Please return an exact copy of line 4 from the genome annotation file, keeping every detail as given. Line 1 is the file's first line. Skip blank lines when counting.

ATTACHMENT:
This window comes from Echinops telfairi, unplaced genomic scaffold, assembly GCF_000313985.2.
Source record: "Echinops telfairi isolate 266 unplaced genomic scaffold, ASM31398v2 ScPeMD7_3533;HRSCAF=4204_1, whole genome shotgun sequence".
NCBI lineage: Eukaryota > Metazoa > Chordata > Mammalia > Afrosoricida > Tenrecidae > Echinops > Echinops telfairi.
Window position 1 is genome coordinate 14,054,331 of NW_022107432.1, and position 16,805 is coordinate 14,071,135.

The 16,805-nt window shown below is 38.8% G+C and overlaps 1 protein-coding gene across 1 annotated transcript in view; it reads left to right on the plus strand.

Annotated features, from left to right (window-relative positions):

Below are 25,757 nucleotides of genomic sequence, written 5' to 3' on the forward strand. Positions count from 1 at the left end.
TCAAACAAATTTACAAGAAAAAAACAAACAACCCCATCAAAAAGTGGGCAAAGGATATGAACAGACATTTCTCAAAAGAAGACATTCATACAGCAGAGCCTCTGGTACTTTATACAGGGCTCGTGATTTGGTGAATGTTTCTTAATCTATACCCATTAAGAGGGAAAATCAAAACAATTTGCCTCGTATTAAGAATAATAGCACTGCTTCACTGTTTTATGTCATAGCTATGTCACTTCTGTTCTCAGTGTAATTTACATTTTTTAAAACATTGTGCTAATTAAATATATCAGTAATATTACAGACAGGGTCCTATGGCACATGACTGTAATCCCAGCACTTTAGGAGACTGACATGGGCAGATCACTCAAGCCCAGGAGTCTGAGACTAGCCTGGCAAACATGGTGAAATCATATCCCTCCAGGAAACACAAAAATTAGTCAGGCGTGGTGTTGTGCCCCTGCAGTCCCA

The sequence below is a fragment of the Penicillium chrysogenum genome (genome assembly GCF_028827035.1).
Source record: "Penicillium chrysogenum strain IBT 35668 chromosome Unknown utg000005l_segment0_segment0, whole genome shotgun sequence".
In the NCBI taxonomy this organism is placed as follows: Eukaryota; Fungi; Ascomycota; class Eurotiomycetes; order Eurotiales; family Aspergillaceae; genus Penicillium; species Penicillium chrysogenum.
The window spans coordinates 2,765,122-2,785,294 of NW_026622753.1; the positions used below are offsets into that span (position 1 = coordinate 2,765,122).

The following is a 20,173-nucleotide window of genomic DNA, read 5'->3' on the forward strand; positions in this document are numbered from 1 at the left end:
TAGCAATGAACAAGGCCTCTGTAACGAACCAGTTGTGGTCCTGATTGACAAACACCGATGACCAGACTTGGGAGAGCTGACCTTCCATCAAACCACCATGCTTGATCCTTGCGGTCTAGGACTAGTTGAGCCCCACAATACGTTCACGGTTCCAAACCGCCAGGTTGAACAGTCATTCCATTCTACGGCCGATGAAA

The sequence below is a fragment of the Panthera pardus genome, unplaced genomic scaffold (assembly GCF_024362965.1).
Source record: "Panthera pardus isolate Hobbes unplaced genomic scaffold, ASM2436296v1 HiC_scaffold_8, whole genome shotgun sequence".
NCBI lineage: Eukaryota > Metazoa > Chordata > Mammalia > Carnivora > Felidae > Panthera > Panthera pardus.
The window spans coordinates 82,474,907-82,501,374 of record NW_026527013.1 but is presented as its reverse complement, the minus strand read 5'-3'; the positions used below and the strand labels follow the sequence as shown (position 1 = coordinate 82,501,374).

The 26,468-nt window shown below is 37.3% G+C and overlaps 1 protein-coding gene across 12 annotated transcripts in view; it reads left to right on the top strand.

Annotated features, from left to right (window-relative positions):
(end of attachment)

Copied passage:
Window position 1 is genome coordinate 14,054,331 of NW_022107432.1, and position 16,805 is coordinate 14,071,135.